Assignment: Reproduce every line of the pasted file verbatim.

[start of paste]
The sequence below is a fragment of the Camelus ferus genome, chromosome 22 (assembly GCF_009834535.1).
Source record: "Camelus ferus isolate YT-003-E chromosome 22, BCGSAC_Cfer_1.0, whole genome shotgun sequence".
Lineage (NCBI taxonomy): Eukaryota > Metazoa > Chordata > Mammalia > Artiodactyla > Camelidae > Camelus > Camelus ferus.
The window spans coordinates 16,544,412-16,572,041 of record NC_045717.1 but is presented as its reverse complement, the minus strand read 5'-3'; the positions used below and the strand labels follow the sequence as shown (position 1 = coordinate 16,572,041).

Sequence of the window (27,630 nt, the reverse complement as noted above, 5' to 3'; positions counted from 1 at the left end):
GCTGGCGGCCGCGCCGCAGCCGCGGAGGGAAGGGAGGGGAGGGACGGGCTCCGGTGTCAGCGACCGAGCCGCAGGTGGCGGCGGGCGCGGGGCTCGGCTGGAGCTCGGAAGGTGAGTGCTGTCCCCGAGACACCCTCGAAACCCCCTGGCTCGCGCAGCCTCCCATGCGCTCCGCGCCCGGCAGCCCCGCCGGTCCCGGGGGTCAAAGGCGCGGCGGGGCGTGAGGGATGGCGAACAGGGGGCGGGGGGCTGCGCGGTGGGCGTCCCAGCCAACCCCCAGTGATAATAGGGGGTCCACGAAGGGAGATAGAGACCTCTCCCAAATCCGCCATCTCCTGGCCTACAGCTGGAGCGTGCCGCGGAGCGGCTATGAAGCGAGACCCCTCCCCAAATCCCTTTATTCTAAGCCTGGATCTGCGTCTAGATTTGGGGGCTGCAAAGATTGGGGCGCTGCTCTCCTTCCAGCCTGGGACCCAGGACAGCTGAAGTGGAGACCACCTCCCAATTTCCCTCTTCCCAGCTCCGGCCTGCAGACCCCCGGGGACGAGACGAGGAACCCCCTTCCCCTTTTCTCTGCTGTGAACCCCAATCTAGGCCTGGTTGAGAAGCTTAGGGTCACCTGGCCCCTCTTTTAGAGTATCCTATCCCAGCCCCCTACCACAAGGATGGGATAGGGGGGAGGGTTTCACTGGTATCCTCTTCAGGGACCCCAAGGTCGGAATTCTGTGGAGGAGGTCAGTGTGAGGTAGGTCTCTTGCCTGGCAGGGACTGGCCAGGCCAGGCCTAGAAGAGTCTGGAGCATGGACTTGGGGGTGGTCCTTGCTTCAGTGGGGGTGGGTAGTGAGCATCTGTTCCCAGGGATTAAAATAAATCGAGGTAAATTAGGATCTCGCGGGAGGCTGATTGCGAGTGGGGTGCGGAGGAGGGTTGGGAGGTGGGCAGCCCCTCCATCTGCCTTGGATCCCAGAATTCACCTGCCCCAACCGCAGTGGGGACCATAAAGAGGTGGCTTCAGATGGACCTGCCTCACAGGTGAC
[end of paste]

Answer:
The sequence below is a fragment of the Camelus ferus genome, chromosome 22 (assembly GCF_009834535.1).
Source record: "Camelus ferus isolate YT-003-E chromosome 22, BCGSAC_Cfer_1.0, whole genome shotgun sequence".
Lineage (NCBI taxonomy): Eukaryota > Metazoa > Chordata > Mammalia > Artiodactyla > Camelidae > Camelus > Camelus ferus.
The window spans coordinates 16,544,412-16,572,041 of record NC_045717.1 but is presented as its reverse complement, the minus strand read 5'-3'; the positions used below and the strand labels follow the sequence as shown (position 1 = coordinate 16,572,041).

Sequence of the window (27,630 nt, the reverse complement as noted above, 5' to 3'; positions counted from 1 at the left end):
GCTGGCGGCCGCGCCGCAGCCGCGGAGGGAAGGGAGGGGAGGGACGGGCTCCGGTGTCAGCGACCGAGCCGCAGGTGGCGGCGGGCGCGGGGCTCGGCTGGAGCTCGGAAGGTGAGTGCTGTCCCCGAGACACCCTCGAAACCCCCTGGCTCGCGCAGCCTCCCATGCGCTCCGCGCCCGGCAGCCCCGCCGGTCCCGGGGGTCAAAGGCGCGGCGGGGCGTGAGGGATGGCGAACAGGGGGCGGGGGGCTGCGCGGTGGGCGTCCCAGCCAACCCCCAGTGATAATAGGGGGTCCACGAAGGGAGATAGAGACCTCTCCCAAATCCGCCATCTCCTGGCCTACAGCTGGAGCGTGCCGCGGAGCGGCTATGAAGCGAGACCCCTCCCCAAATCCCTTTATTCTAAGCCTGGATCTGCGTCTAGATTTGGGGGCTGCAAAGATTGGGGCGCTGCTCTCCTTCCAGCCTGGGACCCAGGACAGCTGAAGTGGAGACCACCTCCCAATTTCCCTCTTCCCAGCTCCGGCCTGCAGACCCCCGGGGACGAGACGAGGAACCCCCTTCCCCTTTTCTCTGCTGTGAACCCCAATCTAGGCCTGGTTGAGAAGCTTAGGGTCACCTGGCCCCTCTTTTAGAGTATCCTATCCCAGCCCCCTACCACAAGGATGGGATAGGGGGGAGGGTTTCACTGGTATCCTCTTCAGGGACCCCAAGGTCGGAATTCTGTGGAGGAGGTCAGTGTGAGGTAGGTCTCTTGCCTGGCAGGGACTGGCCAGGCCAGGCCTAGAAGAGTCTGGAGCATGGACTTGGGGGTGGTCCTTGCTTCAGTGGGGGTGGGTAGTGAGCATCTGTTCCCAGGGATTAAAATAAATCGAGGTAAATTAGGATCTCGCGGGAGGCTGATTGCGAGTGGGGTGCGGAGGAGGGTTGGGAGGTGGGCAGCCCCTCCATCTGCCTTGGATCCCAGAATTCACCTGCCCCAACCGCAGTGGGGACCATAAAGAGGTGGCTTCAGATGGACCTGCCTCACAGGTGAC